Checking in and going back

stock-photo-happy-businesswoman-with-clenched-fists-screaming-while-looking-at-computer-in-office-143837233

This, apparently is a “Happy businesswoman”…

Yeah…so, about a week after I wrote that last blogpost, I had an interview with my old mates at Thomson Reuters. There was an opening for a role that was fairly similar to my old role from years ago, but with a new boss, new structure, and working on a knotty project that would require me to come up with some really creative learning solutions.

 

Oh, and a bit more money.

It turned out that I had missed the old place; the temperamental kettle taps, the meetings about meetings, the orange…so much orange… So, I’ve been back at Thomson Reuters for several months now. I’ve got more creative freedom and a bit less responsibility – in fact I’ve been told to be less intense.

So there you go, that’s the career update. But I wanted to show this:

http://pin.it/Y7UtqTn

It’s a video showing how to create an origami flower. I like origami. But I really just wanted to note how they use overlays and non-verbal cues to instruct the user on creating a very complicated paper flower. ┬áThe music is…well..it reminds you that you’ve still got a video running.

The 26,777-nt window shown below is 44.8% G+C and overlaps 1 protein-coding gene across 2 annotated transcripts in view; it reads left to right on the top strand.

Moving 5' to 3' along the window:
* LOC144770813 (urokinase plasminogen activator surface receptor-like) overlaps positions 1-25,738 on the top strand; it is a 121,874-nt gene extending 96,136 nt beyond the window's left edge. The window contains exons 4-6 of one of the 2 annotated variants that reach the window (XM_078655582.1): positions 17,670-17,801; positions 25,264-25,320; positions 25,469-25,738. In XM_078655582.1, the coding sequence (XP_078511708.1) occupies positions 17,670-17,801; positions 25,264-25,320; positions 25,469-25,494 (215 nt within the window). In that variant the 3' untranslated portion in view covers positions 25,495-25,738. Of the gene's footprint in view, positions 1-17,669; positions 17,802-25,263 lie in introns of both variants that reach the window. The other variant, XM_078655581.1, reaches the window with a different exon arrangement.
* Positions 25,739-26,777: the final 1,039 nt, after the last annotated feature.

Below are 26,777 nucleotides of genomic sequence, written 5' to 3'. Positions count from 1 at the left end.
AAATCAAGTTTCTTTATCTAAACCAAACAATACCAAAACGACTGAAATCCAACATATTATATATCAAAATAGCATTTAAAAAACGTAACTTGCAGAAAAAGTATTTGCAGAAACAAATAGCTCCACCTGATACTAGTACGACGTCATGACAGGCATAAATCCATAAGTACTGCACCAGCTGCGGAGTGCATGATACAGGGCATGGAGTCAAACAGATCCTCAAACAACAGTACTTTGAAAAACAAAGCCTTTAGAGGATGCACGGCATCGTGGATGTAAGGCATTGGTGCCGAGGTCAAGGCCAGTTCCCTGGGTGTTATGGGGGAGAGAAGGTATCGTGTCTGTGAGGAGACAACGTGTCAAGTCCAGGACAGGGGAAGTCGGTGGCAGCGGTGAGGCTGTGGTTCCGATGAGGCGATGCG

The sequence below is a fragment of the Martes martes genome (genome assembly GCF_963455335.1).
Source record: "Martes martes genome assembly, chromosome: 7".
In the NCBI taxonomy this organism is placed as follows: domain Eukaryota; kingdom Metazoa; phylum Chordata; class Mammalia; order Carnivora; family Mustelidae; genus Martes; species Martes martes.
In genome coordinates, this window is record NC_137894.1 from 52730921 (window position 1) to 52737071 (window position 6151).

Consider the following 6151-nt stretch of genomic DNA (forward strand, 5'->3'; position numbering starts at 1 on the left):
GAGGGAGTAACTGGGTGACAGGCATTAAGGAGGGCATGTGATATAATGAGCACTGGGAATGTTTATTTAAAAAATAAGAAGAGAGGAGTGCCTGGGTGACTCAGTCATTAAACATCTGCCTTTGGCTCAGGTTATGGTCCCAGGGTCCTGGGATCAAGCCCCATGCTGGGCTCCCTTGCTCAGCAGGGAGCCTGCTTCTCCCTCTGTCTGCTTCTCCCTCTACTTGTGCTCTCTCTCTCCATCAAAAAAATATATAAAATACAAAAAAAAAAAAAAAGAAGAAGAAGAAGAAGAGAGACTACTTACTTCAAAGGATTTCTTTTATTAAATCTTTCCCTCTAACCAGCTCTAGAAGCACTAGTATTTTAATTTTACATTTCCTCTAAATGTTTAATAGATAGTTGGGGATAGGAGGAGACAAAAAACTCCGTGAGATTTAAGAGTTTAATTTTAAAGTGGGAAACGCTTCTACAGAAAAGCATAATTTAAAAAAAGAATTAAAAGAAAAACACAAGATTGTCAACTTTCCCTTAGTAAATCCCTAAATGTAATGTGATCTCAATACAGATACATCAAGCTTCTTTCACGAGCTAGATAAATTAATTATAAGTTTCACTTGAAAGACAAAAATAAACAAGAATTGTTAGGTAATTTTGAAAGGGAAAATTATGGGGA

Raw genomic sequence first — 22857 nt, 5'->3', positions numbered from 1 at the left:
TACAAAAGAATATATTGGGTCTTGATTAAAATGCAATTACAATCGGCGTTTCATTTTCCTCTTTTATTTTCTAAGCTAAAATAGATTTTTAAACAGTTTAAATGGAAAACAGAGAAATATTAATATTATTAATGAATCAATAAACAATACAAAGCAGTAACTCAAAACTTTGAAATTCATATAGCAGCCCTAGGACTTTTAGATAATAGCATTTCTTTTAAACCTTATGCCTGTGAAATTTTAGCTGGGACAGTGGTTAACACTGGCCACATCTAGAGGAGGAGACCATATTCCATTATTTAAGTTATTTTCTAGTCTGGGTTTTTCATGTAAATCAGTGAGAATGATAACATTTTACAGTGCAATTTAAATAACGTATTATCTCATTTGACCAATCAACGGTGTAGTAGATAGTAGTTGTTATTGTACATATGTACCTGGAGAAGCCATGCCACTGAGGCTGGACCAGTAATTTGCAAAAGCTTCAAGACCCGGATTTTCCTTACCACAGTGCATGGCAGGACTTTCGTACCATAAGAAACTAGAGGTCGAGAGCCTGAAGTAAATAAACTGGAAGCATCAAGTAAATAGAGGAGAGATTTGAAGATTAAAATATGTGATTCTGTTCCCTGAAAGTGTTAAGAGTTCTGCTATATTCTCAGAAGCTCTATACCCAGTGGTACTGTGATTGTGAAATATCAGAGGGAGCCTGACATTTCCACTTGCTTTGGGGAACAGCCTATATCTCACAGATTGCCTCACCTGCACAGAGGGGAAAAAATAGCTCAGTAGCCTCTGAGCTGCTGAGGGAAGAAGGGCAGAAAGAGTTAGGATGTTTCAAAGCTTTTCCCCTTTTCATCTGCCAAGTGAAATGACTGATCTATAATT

It made me think, how could you do it better?

Could you, say, add a menu, so you can go back to cue points and re-run sections on folds. Perhaps a bit of navigation? Does it really need that music?

 

 

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Well, hello there! A quickie from Brightwave

No, I haven’t been around for a while. In fact, my personal blog is even more shamefully out of date. I hope to get back into the swing of blogging soon, but I’ve just started a new job with a huge training company, and I need to get myself settled in. The role offers lots of opportunity to get very creative with different types and styles of learning.

So, today’s link is from Brightwave. They discussed how they’ve been using interactive video in their learning, particularly in getting users engaged and up and running.